Beef sausages sizzle on the stovetop skillet as I slice apples and avocados for breakfast. It’s 5 a.m. and still pitch-black outside. But in a few moments, I’ll wake up my husband and kids to join me for our morning meal.
It’s a typical day for our family during Ramadan, a month where Muslims around the world observe a daily fast from sunrise to sunset. Although I am the only one in my interfaith family who is actually Muslim, my husband and kids join me in solidarity most mornings for sahur, the breakfast meal that kicks off the day’s fast. We sit together around the table, partaking in a tradition that Muslim families have practiced for centuries.
A special time of year
Ramadan has always been a special time of year for me. The ninth month of the lunar-based Islamic calendar, Ramadan signifies the month that the Quran, Islam’s sacred book, was revealed to the Prophet Muhammad. Muslims fast for the duration of the month, starting from the new moon at the beginning of Ramadan to the next new moon at the start of the month of Shawwal.
For Muslims, fasting involves abstaining from food and drink all day. Since the Islamic calendar is roughly eleven days shorter than the Gregorian calendar, Ramadan falls at a different time each year. For 2021, Ramadan lasts from sunset on April 12 to sunset on May 12.
As a child, I remember early mornings stumbling into the kitchen sleepy-eyed to eat breakfast with my family. Despite the hardship of fasting from dawn to dusk, I still enjoyed sharing this experience with them. My mom rarely made anything special for sahur. But the act of sitting together in those wee hours of the morning still felt special to me.
For iftar, the meal to break the fast, my mother would make sweet tea for us. Sometimes she would make kolak, an Indonesian dessert made of sweet potatoes and bananas stewed in coconut milk. Other times, she would make bubur kacang hijau, another Indonesian dessert of stewed mung beans in coconut milk, sweetened with brown sugar.
Before the month’s end, my family would donate money to a food bank as part of our zakat, the alms-giving obligation that all Muslims must do during Ramadan. Participating in the fast helped me empathize with those who experience hunger as their daily reality.
Discovering diversity in traditions
I didn’t grow up within a Muslim community. Instead, like my kids, I was raised in an interfaith family. We celebrated Christian holidays like Christmas and Easter. But we also celebrated Ramadan and learned about Islam.
When I moved to Seattle as an adult, I met other Muslims. I participated in community iftar meals. I attended the public prayers for Eid al-Fitr, the three-day long celebration marking the end of Ramadan. And I learned about the different foods that families eat during Ramadan, like Turkish pidesi (a special bread served during Ramadan) or Moroccan harira (a hearty stew of meat, beans and lentils).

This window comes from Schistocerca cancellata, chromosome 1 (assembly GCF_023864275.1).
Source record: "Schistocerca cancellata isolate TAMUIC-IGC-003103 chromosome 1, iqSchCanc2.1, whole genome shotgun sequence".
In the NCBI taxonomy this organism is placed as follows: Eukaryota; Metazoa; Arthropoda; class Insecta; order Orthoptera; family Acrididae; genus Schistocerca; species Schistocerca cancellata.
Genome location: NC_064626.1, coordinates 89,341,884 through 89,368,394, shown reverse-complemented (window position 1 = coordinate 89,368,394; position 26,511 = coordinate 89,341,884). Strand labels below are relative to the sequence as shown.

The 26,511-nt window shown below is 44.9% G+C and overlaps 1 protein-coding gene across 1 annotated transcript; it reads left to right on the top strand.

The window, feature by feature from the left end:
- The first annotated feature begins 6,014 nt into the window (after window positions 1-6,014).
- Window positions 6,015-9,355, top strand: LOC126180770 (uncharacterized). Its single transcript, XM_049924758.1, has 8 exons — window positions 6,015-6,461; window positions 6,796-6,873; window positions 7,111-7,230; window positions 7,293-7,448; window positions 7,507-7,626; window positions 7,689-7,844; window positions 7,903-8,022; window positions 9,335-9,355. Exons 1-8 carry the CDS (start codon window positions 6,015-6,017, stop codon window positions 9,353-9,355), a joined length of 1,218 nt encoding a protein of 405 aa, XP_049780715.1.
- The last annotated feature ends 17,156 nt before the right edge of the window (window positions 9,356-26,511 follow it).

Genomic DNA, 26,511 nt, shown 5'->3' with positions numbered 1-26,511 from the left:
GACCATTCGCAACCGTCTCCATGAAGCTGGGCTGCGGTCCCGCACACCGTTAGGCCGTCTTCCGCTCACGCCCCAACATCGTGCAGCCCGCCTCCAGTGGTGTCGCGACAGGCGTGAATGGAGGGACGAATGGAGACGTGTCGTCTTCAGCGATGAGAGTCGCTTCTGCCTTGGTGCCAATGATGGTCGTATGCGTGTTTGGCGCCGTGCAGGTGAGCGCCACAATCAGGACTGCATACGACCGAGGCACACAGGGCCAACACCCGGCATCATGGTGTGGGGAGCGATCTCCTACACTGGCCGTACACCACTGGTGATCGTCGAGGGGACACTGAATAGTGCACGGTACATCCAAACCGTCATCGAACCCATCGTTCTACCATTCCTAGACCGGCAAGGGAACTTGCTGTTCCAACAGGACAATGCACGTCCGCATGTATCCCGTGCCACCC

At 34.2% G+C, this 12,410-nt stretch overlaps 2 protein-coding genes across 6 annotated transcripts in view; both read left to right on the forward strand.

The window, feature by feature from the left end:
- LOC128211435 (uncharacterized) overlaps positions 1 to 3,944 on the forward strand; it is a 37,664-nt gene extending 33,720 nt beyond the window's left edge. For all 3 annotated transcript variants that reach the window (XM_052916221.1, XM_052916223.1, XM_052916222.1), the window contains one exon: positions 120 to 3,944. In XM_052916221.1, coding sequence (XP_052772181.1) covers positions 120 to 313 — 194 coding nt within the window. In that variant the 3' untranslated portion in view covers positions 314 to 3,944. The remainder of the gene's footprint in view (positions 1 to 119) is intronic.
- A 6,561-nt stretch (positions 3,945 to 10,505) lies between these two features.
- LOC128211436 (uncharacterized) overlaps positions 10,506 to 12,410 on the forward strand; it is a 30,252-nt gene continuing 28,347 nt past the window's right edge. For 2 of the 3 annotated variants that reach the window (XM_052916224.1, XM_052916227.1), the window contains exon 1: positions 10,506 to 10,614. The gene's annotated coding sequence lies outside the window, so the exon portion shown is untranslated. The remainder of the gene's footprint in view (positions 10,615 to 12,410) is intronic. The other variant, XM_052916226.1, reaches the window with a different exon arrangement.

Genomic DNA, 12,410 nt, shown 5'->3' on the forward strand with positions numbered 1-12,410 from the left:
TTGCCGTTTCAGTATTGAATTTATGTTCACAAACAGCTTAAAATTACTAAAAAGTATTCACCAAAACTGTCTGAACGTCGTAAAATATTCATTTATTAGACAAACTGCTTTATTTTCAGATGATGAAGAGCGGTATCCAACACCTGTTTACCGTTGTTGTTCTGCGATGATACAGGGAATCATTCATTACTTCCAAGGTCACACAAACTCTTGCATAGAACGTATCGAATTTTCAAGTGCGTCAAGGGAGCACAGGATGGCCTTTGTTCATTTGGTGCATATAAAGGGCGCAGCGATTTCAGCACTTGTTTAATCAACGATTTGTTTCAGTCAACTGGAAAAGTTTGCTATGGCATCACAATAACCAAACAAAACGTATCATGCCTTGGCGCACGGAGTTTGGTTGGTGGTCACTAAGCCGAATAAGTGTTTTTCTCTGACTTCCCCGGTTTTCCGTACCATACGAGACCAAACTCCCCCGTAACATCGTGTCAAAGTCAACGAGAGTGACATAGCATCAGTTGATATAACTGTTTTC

Seeing the different ways families observe Ramadan helped me appreciate the diversity of the Muslim world, which encompasses more than 50 different cultures. While Islam is often associated with countries in the Middle East, countries like Kosovo, Senegal and Indonesia also make up the Muslim world.
The vast diversity of Islamic traditions around the world is what I appreciate most about this religion. Yet despite the cultural variations, the tradition of fasting during Ramadan remains constant.
Passing down my own traditions
Now that I’m a mother, I often think about what Ramadan traditions I want to pass on to my own children. Since my husband and I don’t share the same religion, we like giving our kids opportunities to experience different religious practices. In this way, they can make their own decisions about what they believe.
I enjoy sharing aspects of my faith with my kids and husband, including fasting. Eating sahur together as a family reminds me of the breakfasts I shared with my mother growing up. And while my kids are still too young to do full day fasts, they can still experience the other parts of Ramadan, like giving alms or celebrating Eid.
In past years, my daughter and I attended the large community Eid prayers at the Muslim Association of Puget Sound (MAPS). But this year, much like last year, our Eid celebration and prayers will be virtual due to the pandemic.
For Muslims, Ramadan is a time for reflection and self-improvement. By sharing this tradition with my kids, I hope to teach them valuable lessons in self-discipline and empathy for others. But I also hope that this experience will create memories for them that will last for years to come.
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